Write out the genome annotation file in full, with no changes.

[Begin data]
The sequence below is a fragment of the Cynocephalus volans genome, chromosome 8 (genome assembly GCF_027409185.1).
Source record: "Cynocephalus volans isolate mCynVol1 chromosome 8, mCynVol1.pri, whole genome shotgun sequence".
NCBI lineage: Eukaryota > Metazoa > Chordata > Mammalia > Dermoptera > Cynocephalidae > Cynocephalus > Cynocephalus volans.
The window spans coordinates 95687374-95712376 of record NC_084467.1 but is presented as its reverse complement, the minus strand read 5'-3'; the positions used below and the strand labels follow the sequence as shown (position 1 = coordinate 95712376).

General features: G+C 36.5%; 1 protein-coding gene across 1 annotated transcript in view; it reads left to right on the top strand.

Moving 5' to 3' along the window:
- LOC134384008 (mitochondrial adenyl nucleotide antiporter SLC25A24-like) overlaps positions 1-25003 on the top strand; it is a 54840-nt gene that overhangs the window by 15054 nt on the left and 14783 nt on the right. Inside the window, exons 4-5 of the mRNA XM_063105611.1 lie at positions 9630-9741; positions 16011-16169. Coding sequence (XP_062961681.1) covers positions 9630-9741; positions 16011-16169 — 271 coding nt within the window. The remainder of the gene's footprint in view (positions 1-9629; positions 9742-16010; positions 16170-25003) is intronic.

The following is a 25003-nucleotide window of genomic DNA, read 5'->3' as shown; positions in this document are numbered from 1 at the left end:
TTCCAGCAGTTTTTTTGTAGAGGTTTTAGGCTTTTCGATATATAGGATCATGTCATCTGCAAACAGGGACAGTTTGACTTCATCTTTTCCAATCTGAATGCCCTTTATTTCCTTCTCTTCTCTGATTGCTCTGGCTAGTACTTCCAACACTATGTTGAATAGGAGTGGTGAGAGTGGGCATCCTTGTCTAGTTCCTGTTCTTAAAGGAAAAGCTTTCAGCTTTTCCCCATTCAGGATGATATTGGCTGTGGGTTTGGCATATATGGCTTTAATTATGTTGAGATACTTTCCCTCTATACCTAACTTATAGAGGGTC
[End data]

The sequence below is a fragment of the Cynocephalus volans genome, chromosome 8 (genome assembly GCF_027409185.1).
Source record: "Cynocephalus volans isolate mCynVol1 chromosome 8, mCynVol1.pri, whole genome shotgun sequence".
NCBI lineage: Eukaryota > Metazoa > Chordata > Mammalia > Dermoptera > Cynocephalidae > Cynocephalus > Cynocephalus volans.
The window spans coordinates 95687374-95712376 of record NC_084467.1 but is presented as its reverse complement, the minus strand read 5'-3'; the positions used below and the strand labels follow the sequence as shown (position 1 = coordinate 95712376).

General features: G+C 36.5%; 1 protein-coding gene across 1 annotated transcript in view; it reads left to right on the top strand.

Moving 5' to 3' along the window:
- LOC134384008 (mitochondrial adenyl nucleotide antiporter SLC25A24-like) overlaps positions 1-25003 on the top strand; it is a 54840-nt gene that overhangs the window by 15054 nt on the left and 14783 nt on the right. Inside the window, exons 4-5 of the mRNA XM_063105611.1 lie at positions 9630-9741; positions 16011-16169. Coding sequence (XP_062961681.1) covers positions 9630-9741; positions 16011-16169 — 271 coding nt within the window. The remainder of the gene's footprint in view (positions 1-9629; positions 9742-16010; positions 16170-25003) is intronic.

The following is a 25003-nucleotide window of genomic DNA, read 5'->3' as shown; positions in this document are numbered from 1 at the left end:
TTCCAGCAGTTTTTTTGTAGAGGTTTTAGGCTTTTCGATATATAGGATCATGTCATCTGCAAACAGGGACAGTTTGACTTCATCTTTTCCAATCTGAATGCCCTTTATTTCCTTCTCTTCTCTGATTGCTCTGGCTAGTACTTCCAACACTATGTTGAATAGGAGTGGTGAGAGTGGGCATCCTTGTCTAGTTCCTGTTCTTAAAGGAAAAGCTTTCAGCTTTTCCCCATTCAGGATGATATTGGCTGTGGGTTTGGCATATATGGCTTTAATTATGTTGAGATACTTTCCCTCTATACCTAACTTATAGAGGGTC